Boston Linux & Unix (BLU) Home | Calendar | Mail Lists | List Archives | Desktop SIG | Hardware Hacking SIG
Wiki | Flickr | PicasaWeb | Video | Maps & Directions | Installfests | Keysignings
Linux Cafe | Meeting Notes | Blog | Linux Links | Bling | About BLU

BLU Discuss list archive

[Date Prev][Date Next][Thread Prev][Thread Next][Date Index][Thread Index]

[Discuss] KeePassX

Agreed. But, breaking the session key only works for a single message or 
a single session. If they want to target a specific individual, breaking 
the RSA/DSA keys will give them access to all encrypted messages. 
(within the context is that a sent message is encrypted by the 
recipient's public key), so to make this bidierctional they need to 
break 2 keys, so the job gets more difficult. Breaking the session key 
works if they want to look at random messages, but breaking the RSA/DSA 
keys woprks better when they have a specific target in mind.

On 08/13/2013 05:40 PM, Richard Pieri wrote:
> John Abreau wrote:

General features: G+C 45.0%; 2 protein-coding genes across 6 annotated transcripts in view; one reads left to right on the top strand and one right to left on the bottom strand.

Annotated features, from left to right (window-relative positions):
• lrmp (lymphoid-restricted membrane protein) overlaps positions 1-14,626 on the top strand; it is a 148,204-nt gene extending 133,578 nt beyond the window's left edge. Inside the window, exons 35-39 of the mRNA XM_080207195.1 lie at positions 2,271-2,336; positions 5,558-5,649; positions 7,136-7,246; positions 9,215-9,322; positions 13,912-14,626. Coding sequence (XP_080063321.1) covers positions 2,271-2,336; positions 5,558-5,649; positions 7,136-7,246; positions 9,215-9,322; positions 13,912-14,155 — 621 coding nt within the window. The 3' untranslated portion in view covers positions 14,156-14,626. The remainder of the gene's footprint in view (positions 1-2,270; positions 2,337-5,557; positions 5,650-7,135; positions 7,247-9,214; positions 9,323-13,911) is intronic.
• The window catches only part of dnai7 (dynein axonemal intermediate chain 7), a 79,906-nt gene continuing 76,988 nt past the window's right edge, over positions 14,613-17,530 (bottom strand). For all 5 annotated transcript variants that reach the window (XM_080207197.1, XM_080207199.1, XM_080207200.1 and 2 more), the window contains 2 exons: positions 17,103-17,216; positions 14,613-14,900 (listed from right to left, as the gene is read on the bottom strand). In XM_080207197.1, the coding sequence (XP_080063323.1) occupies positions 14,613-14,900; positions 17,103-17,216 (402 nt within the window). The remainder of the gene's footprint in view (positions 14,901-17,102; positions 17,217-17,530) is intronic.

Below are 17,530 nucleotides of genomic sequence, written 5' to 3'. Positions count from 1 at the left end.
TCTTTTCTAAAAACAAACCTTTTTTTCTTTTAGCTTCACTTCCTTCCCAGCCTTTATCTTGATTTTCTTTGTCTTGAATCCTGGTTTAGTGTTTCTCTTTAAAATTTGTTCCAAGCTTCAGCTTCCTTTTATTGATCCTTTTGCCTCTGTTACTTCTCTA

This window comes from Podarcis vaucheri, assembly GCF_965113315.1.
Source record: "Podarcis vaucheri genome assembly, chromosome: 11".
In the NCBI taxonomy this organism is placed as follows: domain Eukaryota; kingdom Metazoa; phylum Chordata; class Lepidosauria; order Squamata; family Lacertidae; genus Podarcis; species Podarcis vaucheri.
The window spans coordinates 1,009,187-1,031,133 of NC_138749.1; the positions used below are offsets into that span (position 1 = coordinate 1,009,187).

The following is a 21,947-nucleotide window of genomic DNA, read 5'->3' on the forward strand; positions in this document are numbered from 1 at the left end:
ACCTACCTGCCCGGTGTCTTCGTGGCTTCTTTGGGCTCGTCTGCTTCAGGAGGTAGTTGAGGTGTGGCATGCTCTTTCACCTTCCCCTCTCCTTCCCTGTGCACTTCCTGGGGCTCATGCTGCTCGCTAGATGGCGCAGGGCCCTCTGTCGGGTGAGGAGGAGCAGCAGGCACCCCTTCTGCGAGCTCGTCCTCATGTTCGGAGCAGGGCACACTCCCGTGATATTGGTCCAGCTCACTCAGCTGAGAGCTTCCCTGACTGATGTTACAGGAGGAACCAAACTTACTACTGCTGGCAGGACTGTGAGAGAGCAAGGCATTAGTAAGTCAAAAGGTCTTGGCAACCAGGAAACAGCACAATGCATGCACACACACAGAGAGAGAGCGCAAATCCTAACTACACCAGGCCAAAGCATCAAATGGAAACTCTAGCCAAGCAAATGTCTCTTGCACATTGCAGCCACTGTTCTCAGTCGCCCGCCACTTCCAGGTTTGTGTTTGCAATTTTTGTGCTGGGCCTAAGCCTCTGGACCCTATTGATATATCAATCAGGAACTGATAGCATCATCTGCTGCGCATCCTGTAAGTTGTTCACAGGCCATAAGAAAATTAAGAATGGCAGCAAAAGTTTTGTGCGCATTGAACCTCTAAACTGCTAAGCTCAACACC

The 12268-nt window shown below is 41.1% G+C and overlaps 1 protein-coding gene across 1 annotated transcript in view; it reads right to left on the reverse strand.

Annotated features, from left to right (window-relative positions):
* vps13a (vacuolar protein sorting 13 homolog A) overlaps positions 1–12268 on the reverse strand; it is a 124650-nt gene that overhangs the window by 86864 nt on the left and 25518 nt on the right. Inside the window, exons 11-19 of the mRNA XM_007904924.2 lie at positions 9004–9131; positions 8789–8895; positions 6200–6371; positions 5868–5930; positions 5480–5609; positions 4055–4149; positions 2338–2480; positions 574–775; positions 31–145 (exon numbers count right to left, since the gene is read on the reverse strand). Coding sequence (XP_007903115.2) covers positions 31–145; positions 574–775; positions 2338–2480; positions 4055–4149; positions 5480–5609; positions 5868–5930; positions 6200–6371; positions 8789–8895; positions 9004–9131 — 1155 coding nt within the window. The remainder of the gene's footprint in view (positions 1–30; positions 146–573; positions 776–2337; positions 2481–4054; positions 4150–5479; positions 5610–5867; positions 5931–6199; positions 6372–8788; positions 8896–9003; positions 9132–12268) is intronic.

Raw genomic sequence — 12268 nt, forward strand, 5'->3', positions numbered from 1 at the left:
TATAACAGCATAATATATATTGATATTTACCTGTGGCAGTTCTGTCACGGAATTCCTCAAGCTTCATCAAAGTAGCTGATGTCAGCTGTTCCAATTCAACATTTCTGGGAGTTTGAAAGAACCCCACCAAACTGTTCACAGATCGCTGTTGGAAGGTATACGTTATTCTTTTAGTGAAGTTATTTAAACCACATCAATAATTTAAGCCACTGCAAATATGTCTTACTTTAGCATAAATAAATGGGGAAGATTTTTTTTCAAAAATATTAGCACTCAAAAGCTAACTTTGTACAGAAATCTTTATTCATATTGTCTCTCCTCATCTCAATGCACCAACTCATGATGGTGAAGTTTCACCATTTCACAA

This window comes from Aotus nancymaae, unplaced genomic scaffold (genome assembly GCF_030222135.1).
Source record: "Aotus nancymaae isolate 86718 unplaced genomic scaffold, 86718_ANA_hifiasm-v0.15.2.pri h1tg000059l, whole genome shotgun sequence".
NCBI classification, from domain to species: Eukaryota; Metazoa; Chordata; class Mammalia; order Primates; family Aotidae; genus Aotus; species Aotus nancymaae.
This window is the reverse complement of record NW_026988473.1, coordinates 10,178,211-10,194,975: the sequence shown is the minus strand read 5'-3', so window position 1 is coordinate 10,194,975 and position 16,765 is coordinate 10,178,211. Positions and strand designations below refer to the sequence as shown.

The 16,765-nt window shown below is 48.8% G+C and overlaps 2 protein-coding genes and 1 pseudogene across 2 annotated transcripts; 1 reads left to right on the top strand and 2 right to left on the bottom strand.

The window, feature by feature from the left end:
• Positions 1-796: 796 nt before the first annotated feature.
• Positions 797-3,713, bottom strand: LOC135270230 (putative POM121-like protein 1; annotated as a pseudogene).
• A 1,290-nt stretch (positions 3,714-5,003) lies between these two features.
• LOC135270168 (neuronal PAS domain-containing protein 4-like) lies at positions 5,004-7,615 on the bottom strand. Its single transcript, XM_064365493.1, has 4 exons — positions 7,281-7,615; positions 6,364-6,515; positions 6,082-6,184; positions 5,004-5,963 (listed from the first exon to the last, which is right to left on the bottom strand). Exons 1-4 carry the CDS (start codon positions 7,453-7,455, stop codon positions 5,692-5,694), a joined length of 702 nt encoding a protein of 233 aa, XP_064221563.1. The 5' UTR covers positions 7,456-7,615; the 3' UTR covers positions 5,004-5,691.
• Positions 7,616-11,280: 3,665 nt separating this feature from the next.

>> Nope, sorry, each individual message has its own unique session key.
>> Cracking the session key on one particular message tells you nothing
>> about the session key on subsequent messages.
> If I decrypt the message by breaking the session key then yes, I can 
> only decrypt that one message.
> But, if I can do this then I know what the session key is. This means 
> that I have a 100% known plain-text correspondence with the encrypted 
> session key. This may make it easier to attack a given RSA or DSA key 
> pair.
> Attacking the RSA or DSA asymmetric keys directly is believed to be 
> more difficult than attacking the session key. Given that the NSA has 
> approved both for commercial use, just as they have approved AES for 
> commercial use, I assume that they are aware of exploitable weaknesses 
> in both.

Jerry Feldman <gaf at>
Boston Linux and Unix
PGP key id:3BC1EB90
PGP Key fingerprint: 49E2 C52A FC5A A31F 8D66  C0AF 7CEA 30FC 3BC1 EB90

BLU is a member of BostonUserGroups
BLU is a member of BostonUserGroups
We also thank MIT for the use of their facilities.

Valid HTML 4.01! Valid CSS!

Boston Linux & Unix /